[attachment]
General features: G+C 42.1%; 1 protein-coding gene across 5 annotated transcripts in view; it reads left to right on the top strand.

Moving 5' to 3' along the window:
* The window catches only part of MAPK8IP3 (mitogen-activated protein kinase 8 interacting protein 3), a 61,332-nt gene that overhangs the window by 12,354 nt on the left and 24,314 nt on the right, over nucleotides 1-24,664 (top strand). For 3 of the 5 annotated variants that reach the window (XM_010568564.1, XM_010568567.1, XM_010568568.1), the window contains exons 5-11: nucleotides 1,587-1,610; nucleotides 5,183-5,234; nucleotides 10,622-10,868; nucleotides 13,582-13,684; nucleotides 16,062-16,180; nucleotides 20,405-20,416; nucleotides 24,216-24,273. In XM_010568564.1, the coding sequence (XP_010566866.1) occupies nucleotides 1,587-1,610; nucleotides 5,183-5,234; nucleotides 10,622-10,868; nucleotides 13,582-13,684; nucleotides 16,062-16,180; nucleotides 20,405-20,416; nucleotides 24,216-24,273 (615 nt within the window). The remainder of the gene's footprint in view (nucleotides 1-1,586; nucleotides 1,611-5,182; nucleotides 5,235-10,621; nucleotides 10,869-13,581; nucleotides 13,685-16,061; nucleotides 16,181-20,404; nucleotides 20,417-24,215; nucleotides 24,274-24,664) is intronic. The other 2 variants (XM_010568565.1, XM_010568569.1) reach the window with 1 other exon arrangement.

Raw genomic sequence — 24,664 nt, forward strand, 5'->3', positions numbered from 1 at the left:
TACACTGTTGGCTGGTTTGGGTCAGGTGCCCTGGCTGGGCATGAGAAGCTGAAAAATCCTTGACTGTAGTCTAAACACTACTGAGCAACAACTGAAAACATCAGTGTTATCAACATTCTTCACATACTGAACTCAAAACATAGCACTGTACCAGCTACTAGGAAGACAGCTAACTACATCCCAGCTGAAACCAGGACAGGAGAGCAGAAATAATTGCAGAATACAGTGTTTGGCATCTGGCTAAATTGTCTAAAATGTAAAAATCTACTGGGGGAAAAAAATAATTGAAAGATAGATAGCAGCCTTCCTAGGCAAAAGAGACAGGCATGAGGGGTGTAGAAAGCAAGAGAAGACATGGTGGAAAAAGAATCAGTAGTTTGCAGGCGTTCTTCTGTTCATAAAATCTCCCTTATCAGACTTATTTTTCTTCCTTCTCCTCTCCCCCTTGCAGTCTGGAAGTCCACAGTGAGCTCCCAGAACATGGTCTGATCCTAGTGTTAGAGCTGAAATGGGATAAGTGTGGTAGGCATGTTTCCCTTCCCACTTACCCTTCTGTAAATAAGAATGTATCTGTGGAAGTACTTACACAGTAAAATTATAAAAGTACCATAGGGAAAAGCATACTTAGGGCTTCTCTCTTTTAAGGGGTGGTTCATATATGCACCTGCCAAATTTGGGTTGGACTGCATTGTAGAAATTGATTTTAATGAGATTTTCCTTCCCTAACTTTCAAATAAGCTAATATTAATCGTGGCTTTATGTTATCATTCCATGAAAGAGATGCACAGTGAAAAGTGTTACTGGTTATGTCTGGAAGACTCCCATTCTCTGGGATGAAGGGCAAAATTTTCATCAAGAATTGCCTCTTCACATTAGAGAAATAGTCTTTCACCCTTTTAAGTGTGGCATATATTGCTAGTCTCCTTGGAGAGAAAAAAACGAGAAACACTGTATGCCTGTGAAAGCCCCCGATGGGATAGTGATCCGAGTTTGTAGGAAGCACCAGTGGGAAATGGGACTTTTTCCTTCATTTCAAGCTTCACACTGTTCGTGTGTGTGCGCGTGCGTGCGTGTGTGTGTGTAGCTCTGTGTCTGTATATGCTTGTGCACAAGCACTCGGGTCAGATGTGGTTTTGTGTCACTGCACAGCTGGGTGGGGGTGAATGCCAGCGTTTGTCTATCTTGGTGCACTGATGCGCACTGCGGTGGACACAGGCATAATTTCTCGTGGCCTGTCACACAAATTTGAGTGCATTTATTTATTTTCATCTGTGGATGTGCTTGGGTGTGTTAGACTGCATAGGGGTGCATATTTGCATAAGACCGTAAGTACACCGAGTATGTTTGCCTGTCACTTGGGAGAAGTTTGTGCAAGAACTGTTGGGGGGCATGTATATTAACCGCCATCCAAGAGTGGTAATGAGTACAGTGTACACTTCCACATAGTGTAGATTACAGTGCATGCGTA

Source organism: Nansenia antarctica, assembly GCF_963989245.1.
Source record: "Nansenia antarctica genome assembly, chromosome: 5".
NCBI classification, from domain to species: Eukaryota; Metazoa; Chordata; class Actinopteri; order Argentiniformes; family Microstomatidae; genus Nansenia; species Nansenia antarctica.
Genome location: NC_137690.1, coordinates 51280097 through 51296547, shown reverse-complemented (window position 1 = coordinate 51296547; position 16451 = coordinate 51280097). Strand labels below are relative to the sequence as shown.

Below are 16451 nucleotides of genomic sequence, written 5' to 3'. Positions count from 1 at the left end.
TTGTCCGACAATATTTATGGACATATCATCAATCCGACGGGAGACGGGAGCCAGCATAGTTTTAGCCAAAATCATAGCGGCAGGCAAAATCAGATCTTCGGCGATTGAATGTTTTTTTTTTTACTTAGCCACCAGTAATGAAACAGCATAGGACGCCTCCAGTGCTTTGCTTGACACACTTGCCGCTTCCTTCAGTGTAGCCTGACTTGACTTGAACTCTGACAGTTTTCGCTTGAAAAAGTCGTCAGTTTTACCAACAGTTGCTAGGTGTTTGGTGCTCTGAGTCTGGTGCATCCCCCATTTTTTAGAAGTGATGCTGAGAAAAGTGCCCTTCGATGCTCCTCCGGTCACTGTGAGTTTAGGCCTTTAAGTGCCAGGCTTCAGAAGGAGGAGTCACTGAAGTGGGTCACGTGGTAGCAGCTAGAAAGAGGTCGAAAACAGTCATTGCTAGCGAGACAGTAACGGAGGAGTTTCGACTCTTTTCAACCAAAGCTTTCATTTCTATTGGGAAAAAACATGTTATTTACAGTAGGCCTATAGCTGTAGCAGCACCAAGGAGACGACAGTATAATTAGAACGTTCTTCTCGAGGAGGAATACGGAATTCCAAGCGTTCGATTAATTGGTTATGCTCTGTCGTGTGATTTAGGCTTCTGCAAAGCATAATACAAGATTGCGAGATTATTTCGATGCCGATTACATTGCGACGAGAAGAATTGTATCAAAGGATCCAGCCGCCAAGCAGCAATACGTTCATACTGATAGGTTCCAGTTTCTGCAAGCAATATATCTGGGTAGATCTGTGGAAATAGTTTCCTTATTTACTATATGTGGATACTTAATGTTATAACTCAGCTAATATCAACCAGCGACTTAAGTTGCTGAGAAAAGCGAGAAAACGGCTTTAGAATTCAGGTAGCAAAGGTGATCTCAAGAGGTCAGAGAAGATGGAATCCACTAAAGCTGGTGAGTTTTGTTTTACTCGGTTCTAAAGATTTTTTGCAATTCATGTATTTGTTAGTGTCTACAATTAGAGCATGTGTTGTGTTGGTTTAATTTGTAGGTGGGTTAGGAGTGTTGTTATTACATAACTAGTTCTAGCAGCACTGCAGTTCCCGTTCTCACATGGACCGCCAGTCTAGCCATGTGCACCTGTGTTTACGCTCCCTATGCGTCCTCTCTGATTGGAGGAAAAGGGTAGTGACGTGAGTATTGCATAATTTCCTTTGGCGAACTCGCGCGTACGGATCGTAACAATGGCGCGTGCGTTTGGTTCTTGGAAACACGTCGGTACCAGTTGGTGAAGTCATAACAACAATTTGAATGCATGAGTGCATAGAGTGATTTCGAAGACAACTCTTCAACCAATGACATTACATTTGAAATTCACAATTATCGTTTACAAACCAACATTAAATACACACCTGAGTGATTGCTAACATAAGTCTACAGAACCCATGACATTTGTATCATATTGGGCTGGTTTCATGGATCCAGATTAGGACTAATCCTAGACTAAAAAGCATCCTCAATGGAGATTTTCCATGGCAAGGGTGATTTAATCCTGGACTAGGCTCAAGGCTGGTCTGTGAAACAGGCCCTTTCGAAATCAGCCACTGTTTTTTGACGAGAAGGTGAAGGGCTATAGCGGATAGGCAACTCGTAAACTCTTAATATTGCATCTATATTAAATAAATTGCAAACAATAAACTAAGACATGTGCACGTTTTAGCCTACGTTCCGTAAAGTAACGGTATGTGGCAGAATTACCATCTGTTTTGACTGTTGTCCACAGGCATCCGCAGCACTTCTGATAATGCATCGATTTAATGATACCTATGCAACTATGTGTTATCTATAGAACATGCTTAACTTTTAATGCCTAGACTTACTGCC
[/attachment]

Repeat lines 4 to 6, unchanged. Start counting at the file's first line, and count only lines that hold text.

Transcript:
Raw genomic sequence — 24,664 nt, forward strand, 5'->3', positions numbered from 1 at the left:
TACACTGTTGGCTGGTTTGGGTCAGGTGCCCTGGCTGGGCATGAGAAGCTGAAAAATCCTTGACTGTAGTCTAAACACTACTGAGCAACAACTGAAAACATCAGTGTTATCAACATTCTTCACATACTGAACTCAAAACATAGCACTGTACCAGCTACTAGGAAGACAGCTAACTACATCCCAGCTGAAACCAGGACAGGAGAGCAGAAATAATTGCAGAATACAGTGTTTGGCATCTGGCTAAATTGTCTAAAATGTAAAAATCTACTGGGGGAAAAAAATAATTGAAAGATAGATAGCAGCCTTCCTAGGCAAAAGAGACAGGCATGAGGGGTGTAGAAAGCAAGAGAAGACATGGTGGAAAAAGAATCAGTAGTTTGCAGGCGTTCTTCTGTTCATAAAATCTCCCTTATCAGACTTATTTTTCTTCCTTCTCCTCTCCCCCTTGCAGTCTGGAAGTCCACAGTGAGCTCCCAGAACATGGTCTGATCCTAGTGTTAGAGCTGAAATGGGATAAGTGTGGTAGGCATGTTTCCCTTCCCACTTACCCTTCTGTAAATAAGAATGTATCTGTGGAAGTACTTACACAGTAAAATTATAAAAGTACCATAGGGAAAAGCATACTTAGGGCTTCTCTCTTTTAAGGGGTGGTTCATATATGCACCTGCCAAATTTGGGTTGGACTGCATTGTAGAAATTGATTTTAATGAGATTTTCCTTCCCTAACTTTCAAATAAGCTAATATTAATCGTGGCTTTATGTTATCATTCCATGAAAGAGATGCACAGTGAAAAGTGTTACTGGTTATGTCTGGAAGACTCCCATTCTCTGGGATGAAGGGCAAAATTTTCATCAAGAATTGCCTCTTCACATTAGAGAAATAGTCTTTCACCCTTTTAAGTGTGGCATATATTGCTAGTCTCCTTGGAGAGAAAAAAACGAGAAACACTGTATGCCTGTGAAAGCCCCCGATGGGATAGTGATCCGAGTTTGTAGGAAGCACCAGTGGGAAATGGGACTTTTTCCTTCATTTCAAGCTTCACACTGTTCGTGTGTGTGCGCGTGCGTGCGTGTGTGTGTGTAGCTCTGTGTCTGTATATGCTTGTGCACAAGCACTCGGGTCAGATGTGGTTTTGTGTCACTGCACAGCTGGGTGGGGGTGAATGCCAGCGTTTGTCTATCTTGGTGCACTGATGCGCACTGCGGTGGACACAGGCATAATTTCTCGTGGCCTGTCACACAAATTTGAGTGCATTTATTTATTTTCATCTGTGGATGTGCTTGGGTGTGTTAGACTGCATAGGGGTGCATATTTGCATAAGACCGTAAGTACACCGAGTATGTTTGCCTGTCACTTGGGAGAAGTTTGTGCAAGAACTGTTGGGGGGCATGTATATTAACCGCCATCCAAGAGTGGTAATGAGTACAGTGTACACTTCCACATAGTGTAGATTACAGTGCATGCGTA

Source organism: Nansenia antarctica, assembly GCF_963989245.1.